Against Self-Ownership

Picture: CGS (CC)

Rajiv Shah writes at the Social Rationalist:

I. Introduction

I first read Rothbard (For a New Liberty and The Ethics of Liberty) sometime in 2008. I was quickly persuaded by the gist of the arguments offered. At the core was the idea of Self-Ownership (SO), which I found very persuasive and from which I gained considerable intellectual confidence. I knew I could deal with whatever issues of public policy (e.g. drug prohibition) by invoking SO. Of course people could deny SO but such a position appeared to me to be quite implausible.

I have since abandoned those views. I actually stopped believing in SO over a year ago but it has taken me quite some time to articulate why. What follows is my attempt at doing so.

I have three main arguments against SO. The first one is a claim that the concept itself is incoherent. Secondly, libertarian (by that I mean Rothbardian) conclusions do not follow from SO itself, at least two further controversial claims have to be shown. Finally, the main argument in favour of SO is unpersuasive.

The essay is not arranged so as to have the three arguments following each other. I apologise for that. This is because various different discussions make their way into more than one arguments. In the conclusion I draw all the different threads together.

I suggest reading this essay along with a previous essay of mine “The Problem with Property Rights”. Together they form the basis for my rejection of Lockean Natural Rights libertarianism.

II. Referential aspect

A conceptual difficulty with SO is the self referential aspect of it. If I say that I own a slave then the the owner and the object of ownership is different. This is the case for every ownership claim.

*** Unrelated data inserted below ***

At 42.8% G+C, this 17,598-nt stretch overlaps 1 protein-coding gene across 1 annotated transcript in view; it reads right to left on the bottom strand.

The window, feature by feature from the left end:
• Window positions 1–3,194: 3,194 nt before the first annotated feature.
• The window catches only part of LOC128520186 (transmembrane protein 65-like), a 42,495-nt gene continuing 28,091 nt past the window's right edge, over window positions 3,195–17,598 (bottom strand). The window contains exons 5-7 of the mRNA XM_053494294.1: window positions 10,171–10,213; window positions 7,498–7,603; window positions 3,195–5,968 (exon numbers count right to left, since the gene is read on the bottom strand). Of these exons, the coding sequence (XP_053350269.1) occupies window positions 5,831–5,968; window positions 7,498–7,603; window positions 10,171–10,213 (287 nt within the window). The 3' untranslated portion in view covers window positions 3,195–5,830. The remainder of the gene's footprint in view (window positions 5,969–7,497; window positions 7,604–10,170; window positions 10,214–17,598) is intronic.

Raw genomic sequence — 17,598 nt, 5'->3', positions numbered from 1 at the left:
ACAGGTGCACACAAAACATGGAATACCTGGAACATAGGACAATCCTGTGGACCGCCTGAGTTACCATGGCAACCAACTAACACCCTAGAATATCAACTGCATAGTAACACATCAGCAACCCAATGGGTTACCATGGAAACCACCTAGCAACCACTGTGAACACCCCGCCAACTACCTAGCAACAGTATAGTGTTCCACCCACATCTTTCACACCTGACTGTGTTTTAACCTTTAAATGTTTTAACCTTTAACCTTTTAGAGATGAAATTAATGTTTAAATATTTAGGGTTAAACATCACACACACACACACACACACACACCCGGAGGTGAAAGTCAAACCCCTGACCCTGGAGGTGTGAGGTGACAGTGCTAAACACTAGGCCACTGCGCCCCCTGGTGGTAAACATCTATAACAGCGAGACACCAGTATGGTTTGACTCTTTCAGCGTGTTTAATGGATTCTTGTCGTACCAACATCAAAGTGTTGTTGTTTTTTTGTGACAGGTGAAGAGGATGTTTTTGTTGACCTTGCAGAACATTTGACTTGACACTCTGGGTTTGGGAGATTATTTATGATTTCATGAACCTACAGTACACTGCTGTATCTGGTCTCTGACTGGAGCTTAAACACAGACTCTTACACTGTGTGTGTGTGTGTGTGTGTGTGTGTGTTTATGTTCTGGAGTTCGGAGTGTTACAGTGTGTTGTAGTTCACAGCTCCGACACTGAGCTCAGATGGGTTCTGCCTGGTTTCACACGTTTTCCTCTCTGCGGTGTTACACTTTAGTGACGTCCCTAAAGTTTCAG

However, with SO it seems that there is a self referential aspect. This makes SO at worst incoherent and at best unlike the other ownership claims (and if it is different then why should it not be treated differently).

This can be overcome by appealing to a dualist conception of the self. This would amount to saying that one has a soul which is the owner of the body (and the two are separate).

Now this is a controversial philosophical claim. I do not intend to argue against it here but advocates of SO should be aware of what they are implicitly claiming.

If contrary to what I claim the self referential aspect does not make the concept of SO incoherent then those issues of personal identity can lead to results different than libertarians expect.

Read more here.

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  • charlieprimero

    I’ve noticed a recent flourish of Zeitgeist-Commie-Kiddies all over the net trotting out these retarded arguments against Self-Ownership.  I’m seeing it on forums and comments sections all over the place.

    I suspect one of their opinion leaders finally figured out they were getting stomped over it, so they are making a push.

  • charlieprimero